The Sun Singer's Travels

Malcolm R. Campbell's World

Book Bits: GoodReads turmoil, Pat Conroy, ‘Archangel,’ Eleanor Catton

BookBitsAs a reader, I am discouraged about the turmoil at GoodReads. I would like to be able to go there and read fairly written and objective reviews about the books I’m thinking about buying.

I don’t want to read fake reviews by readers who lavish sight-unseen praise on their friends’ books as a matter of course. I also don’t want to read one-star reviews by readers who have a grudge against certain genres and certain authors and in many cases, haven’t even read the books. I hope the site’s management will find a smoother way of sorting out the problem than it has up to now. (Item 9)

Here are today’s writing links:

  1. News: ‘Santini’ writer Pat Conroy has an offer for Robert Duvall, by Bob Minzesheimer – “He’s offering “for free” the memoir’s film rights to Duvall, 82, and his three co-stars. All they have to do is reprise their roles in a non-fiction sequel about what Conroy calls ‘this ridiculous family I was born into.'”  USA Today
  2. archangelReview: “Archangel,” by Andrea Barrett, reviewed by James Orbesen – “Andrea Barrett, winner of the National Book Award and author of the new collection ‘Archangel,’ attempts not only to tell a story but also to communicate with the reader. Comprised of several longer short stories, ‘Archangel’ is a dispersed narrative that features characters, some fictional and others not, cropping up again and again in different places and in different circumstances. Stretching from a lonely island off the East Coast, to a torpedoed freighter in the North Atlantic, to the scattered American bivouacs around the Russian city of Archangelsk, ‘Archangel’ has scope.”  Bookslut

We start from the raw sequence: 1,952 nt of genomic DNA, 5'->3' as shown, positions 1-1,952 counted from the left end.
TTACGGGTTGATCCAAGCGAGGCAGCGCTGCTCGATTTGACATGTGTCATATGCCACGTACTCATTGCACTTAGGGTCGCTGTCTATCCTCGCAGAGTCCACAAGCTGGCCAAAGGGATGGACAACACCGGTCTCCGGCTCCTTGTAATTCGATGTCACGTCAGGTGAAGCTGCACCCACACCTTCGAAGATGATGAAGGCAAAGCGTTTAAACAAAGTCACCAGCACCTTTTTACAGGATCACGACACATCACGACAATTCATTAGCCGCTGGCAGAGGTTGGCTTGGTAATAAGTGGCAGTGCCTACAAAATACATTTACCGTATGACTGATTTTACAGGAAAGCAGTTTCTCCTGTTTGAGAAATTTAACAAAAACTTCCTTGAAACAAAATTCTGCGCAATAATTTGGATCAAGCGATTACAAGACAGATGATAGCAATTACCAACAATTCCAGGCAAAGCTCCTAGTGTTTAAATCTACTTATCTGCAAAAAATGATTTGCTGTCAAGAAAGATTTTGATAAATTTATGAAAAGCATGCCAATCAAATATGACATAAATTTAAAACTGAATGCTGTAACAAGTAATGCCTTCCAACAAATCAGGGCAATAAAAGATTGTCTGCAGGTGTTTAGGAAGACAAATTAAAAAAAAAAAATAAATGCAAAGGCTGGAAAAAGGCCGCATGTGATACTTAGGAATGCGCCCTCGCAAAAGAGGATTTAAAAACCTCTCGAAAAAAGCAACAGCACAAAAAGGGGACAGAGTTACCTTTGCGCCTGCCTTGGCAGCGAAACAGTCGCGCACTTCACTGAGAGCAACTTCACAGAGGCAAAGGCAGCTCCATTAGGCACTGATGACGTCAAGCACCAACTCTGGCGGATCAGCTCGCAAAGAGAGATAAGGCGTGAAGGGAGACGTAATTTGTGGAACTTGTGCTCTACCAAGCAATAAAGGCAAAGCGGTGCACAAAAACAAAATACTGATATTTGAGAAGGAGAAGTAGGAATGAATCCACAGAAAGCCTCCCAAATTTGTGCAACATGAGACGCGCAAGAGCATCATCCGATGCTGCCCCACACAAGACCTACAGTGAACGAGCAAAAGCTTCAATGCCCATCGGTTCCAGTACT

3. Viewpoint: Public Letter on Standardized Testing from Authors and Illustrators of Books for Children and Youth – “We the undersigned children’s book authors and illustrators write to express our concern for our readers, their parents and teachers. We are alarmed at the negative impact of excessive school testing mandates, including your Administration’s own initiatives, on children’s love of reading and literature. Recent policy changes by your Administration have not lowered the stakes. On the contrary, requirements to evaluate teachers based on student test scores impose more standardized exams and crowd out exploration.” FairTest
  4. simonNews: Simon & Schuster to Launch Science Fiction, Fantasy Imprint, by Jim Milliot – “Simon & Schuster is preparing to up its presence in the science fiction, fantasy and horror market with the launch of a new imprint dedicated to the category. The as yet unnamed imprint will be overseen by Jon Anderson, executive v-p and publisher of Simon & Schuster Children’s Publishing, but will, S&S said, publish books “for readers of all ages.” Anderson told PW the audience for the new imprint is seen as “YA and above.””  Publishers Weekly
  5. highmoonInterview: Patricia Chapple Wright (“High Moon Over the Amazon”), with Barbara J. King – In answering why she wrote about South American monkeys, Wright said,’High Moon’ is the unique story of how a simple curiosity about my pet monkey’s behavior led to my lifelong obsession with the wilds from where it came. The book describes my struggles as a young single mother venturing to a remote jungle of the Amazon with a toddler, on a quest many deemed impossible.”  NPR
  6. Essay: God’s Workshop, by sam Apple – “Love, love, love the Noah chapter. My only concern is that there’s an awful lot of “telling.” Is there a way to do more “showing” so that we can see Noah experiencing 40 days and nights on a boat with two of every living beast on Earth? That had to have been crazy?! Like, where did they all go to the bathroom? ” Slate